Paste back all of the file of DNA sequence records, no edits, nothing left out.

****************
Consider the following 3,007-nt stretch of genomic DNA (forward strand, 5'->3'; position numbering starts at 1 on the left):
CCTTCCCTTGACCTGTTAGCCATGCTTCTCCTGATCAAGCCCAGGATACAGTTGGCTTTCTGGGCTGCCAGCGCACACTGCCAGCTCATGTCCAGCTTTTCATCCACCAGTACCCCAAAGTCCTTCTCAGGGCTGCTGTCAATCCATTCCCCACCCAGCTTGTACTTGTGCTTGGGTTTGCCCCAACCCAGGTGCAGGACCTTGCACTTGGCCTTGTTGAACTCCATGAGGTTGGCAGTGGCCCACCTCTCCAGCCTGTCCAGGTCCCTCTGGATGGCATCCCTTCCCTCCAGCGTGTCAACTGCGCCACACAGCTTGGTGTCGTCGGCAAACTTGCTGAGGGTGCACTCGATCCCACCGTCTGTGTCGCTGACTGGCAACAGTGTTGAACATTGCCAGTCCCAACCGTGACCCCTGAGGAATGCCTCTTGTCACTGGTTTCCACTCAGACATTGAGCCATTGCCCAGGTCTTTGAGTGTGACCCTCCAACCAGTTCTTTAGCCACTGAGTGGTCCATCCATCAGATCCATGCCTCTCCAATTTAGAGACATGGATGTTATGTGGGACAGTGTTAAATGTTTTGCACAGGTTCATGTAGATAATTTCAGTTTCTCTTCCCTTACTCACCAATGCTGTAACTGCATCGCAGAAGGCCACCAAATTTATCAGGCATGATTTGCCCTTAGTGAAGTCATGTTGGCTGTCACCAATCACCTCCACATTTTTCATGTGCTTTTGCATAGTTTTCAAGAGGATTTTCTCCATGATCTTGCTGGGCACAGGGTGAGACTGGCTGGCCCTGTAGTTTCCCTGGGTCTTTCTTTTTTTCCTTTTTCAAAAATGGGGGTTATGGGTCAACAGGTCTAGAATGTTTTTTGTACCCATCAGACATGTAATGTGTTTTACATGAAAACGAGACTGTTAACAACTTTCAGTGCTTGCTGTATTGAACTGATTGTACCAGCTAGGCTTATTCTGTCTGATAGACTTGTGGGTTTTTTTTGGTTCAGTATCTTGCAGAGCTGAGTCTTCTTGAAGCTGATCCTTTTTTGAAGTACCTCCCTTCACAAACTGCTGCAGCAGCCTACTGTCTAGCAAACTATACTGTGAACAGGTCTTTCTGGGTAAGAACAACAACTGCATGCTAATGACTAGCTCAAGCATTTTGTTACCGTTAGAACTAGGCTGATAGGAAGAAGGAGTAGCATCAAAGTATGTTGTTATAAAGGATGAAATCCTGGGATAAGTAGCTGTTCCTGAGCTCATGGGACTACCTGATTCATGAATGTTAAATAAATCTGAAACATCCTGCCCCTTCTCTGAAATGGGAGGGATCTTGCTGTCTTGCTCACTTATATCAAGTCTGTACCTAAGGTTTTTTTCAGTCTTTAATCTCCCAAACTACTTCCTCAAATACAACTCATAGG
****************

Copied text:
Consider the following 3,007-nt stretch of genomic DNA (forward strand, 5'->3'; position numbering starts at 1 on the left):
CCTTCCCTTGACCTGTTAGCCATGCTTCTCCTGATCAAGCCCAGGATACAGTTGGCTTTCTGGGCTGCCAGCGCACACTGCCAGCTCATGTCCAGCTTTTCATCCACCAGTACCCCAAAGTCCTTCTCAGGGCTGCTGTCAATCCATTCCCCACCCAGCTTGTACTTGTGCTTGGGTTTGCCCCAACCCAGGTGCAGGACCTTGCACTTGGCCTTGTTGAACTCCATGAGGTTGGCAGTGGCCCACCTCTCCAGCCTGTCCAGGTCCCTCTGGATGGCATCCCTTCCCTCCAGCGTGTCAACTGCGCCACACAGCTTGGTGTCGTCGGCAAACTTGCTGAGGGTGCACTCGATCCCACCGTCTGTGTCGCTGACTGGCAACAGTGTTGAACATTGCCAGTCCCAACCGTGACCCCTGAGGAATGCCTCTTGTCACTGGTTTCCACTCAGACATTGAGCCATTGCCCAGGTCTTTGAGTGTGACCCTCCAACCAGTTCTTTAGCCACTGAGTGGTCCATCCATCAGATCCATGCCTCTCCAATTTAGAGACATGGATGTTATGTGGGACAGTGTTAAATGTTTTGCACAGGTTCATGTAGATAATTTCAGTTTCTCTTCCCTTACTCACCAATGCTGTAACTGCATCGCAGAAGGCCACCAAATTTATCAGGCATGATTTGCCCTTAGTGAAGTCATGTTGGCTGTCACCAATCACCTCCACATTTTTCATGTGCTTTTGCATAGTTTTCAAGAGGATTTTCTCCATGATCTTGCTGGGCACAGGGTGAGACTGGCTGGCCCTGTAGTTTCCCTGGGTCTTTCTTTTTTTCCTTTTTCAAAAATGGGGGTTATGGGTCAACAGGTCTAGAATGTTTTTTGTACCCATCAGACATGTAATGTGTTTTACATGAAAACGAGACTGTTAACAACTTTCAGTGCTTGCTGTATTGAACTGATTGTACCAGCTAGGCTTATTCTGTCTGATAGACTTGTGGGTTTTTTTTGGTTCAGTATCTTGCAGAGCTGAGTCTTCTTGAAGCTGATCCTTTTTTGAAGTACCTCCCTTCACAAACTGCTGCAGCAGCCTACTGTCTAGCAAACTATACTGTGAACAGGTCTTTCTGGGTAAGAACAACAACTGCATGCTAATGACTAGCTCAAGCATTTTGTTACCGTTAGAACTAGGCTGATAGGAAGAAGGAGTAGCATCAAAGTATGTTGTTATAAAGGATGAAATCCTGGGATAAGTAGCTGTTCCTGAGCTCATGGGACTACCTGATTCATGAATGTTAAATAAATCTGAAACATCCTGCCCCTTCTCTGAAATGGGAGGGATCTTGCTGTCTTGCTCACTTATATCAAGTCTGTACCTAAGGTTTTTTTCAGTCTTTAATCTCCCAAACTACTTCCTCAAATACAACTCATAGG